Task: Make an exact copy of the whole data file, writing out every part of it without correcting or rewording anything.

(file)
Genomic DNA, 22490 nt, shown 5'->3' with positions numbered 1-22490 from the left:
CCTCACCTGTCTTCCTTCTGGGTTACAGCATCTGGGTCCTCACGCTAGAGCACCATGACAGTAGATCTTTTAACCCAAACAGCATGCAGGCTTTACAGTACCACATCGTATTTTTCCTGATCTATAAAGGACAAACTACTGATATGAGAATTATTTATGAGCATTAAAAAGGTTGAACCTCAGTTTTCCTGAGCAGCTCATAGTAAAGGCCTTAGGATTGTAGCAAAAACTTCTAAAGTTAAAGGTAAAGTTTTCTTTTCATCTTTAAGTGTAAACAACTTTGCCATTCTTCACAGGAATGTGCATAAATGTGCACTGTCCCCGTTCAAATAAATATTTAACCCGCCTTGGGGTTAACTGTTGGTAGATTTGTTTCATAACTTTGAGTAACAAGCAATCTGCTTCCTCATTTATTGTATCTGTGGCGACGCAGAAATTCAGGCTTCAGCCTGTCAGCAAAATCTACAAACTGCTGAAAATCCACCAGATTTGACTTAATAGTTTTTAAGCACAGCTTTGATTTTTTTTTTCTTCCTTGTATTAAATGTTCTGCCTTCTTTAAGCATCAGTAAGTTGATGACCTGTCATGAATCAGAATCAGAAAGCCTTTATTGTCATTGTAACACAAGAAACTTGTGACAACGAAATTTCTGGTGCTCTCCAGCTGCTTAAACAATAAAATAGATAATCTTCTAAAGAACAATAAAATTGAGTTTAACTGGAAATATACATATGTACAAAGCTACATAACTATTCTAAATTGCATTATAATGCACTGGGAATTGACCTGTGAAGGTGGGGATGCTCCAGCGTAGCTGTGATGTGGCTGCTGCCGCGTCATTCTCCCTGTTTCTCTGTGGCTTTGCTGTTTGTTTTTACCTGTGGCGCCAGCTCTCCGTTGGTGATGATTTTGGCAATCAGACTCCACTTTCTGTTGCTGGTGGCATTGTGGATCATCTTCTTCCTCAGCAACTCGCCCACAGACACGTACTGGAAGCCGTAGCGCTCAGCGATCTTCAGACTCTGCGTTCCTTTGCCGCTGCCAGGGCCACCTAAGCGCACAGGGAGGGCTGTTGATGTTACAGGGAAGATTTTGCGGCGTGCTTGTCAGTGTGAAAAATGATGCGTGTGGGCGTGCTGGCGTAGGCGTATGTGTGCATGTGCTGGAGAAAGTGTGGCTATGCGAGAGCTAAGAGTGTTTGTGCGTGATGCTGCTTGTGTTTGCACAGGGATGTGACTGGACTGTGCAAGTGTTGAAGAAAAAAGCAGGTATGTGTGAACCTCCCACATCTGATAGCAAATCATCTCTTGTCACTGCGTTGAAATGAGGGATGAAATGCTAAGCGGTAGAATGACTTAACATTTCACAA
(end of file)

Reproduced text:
Genomic DNA, 22490 nt, shown 5'->3' with positions numbered 1-22490 from the left:
CCTCACCTGTCTTCCTTCTGGGTTACAGCATCTGGGTCCTCACGCTAGAGCACCATGACAGTAGATCTTTTAACCCAAACAGCATGCAGGCTTTACAGTACCACATCGTATTTTTCCTGATCTATAAAGGACAAACTACTGATATGAGAATTATTTATGAGCATTAAAAAGGTTGAACCTCAGTTTTCCTGAGCAGCTCATAGTAAAGGCCTTAGGATTGTAGCAAAAACTTCTAAAGTTAAAGGTAAAGTTTTCTTTTCATCTTTAAGTGTAAACAACTTTGCCATTCTTCACAGGAATGTGCATAAATGTGCACTGTCCCCGTTCAAATAAATATTTAACCCGCCTTGGGGTTAACTGTTGGTAGATTTGTTTCATAACTTTGAGTAACAAGCAATCTGCTTCCTCATTTATTGTATCTGTGGCGACGCAGAAATTCAGGCTTCAGCCTGTCAGCAAAATCTACAAACTGCTGAAAATCCACCAGATTTGACTTAATAGTTTTTAAGCACAGCTTTGATTTTTTTTTTCTTCCTTGTATTAAATGTTCTGCCTTCTTTAAGCATCAGTAAGTTGATGACCTGTCATGAATCAGAATCAGAAAGCCTTTATTGTCATTGTAACACAAGAAACTTGTGACAACGAAATTTCTGGTGCTCTCCAGCTGCTTAAACAATAAAATAGATAATCTTCTAAAGAACAATAAAATTGAGTTTAACTGGAAATATACATATGTACAAAGCTACATAACTATTCTAAATTGCATTATAATGCACTGGGAATTGACCTGTGAAGGTGGGGATGCTCCAGCGTAGCTGTGATGTGGCTGCTGCCGCGTCATTCTCCCTGTTTCTCTGTGGCTTTGCTGTTTGTTTTTACCTGTGGCGCCAGCTCTCCGTTGGTGATGATTTTGGCAATCAGACTCCACTTTCTGTTGCTGGTGGCATTGTGGATCATCTTCTTCCTCAGCAACTCGCCCACAGACACGTACTGGAAGCCGTAGCGCTCAGCGATCTTCAGACTCTGCGTTCCTTTGCCGCTGCCAGGGCCACCTAAGCGCACAGGGAGGGCTGTTGATGTTACAGGGAAGATTTTGCGGCGTGCTTGTCAGTGTGAAAAATGATGCGTGTGGGCGTGCTGGCGTAGGCGTATGTGTGCATGTGCTGGAGAAAGTGTGGCTATGCGAGAGCTAAGAGTGTTTGTGCGTGATGCTGCTTGTGTTTGCACAGGGATGTGACTGGACTGTGCAAGTGTTGAAGAAAAAAGCAGGTATGTGTGAACCTCCCACATCTGATAGCAAATCATCTCTTGTCACTGCGTTGAAATGAGGGATGAAATGCTAAGCGGTAGAATGACTTAACATTTCACAA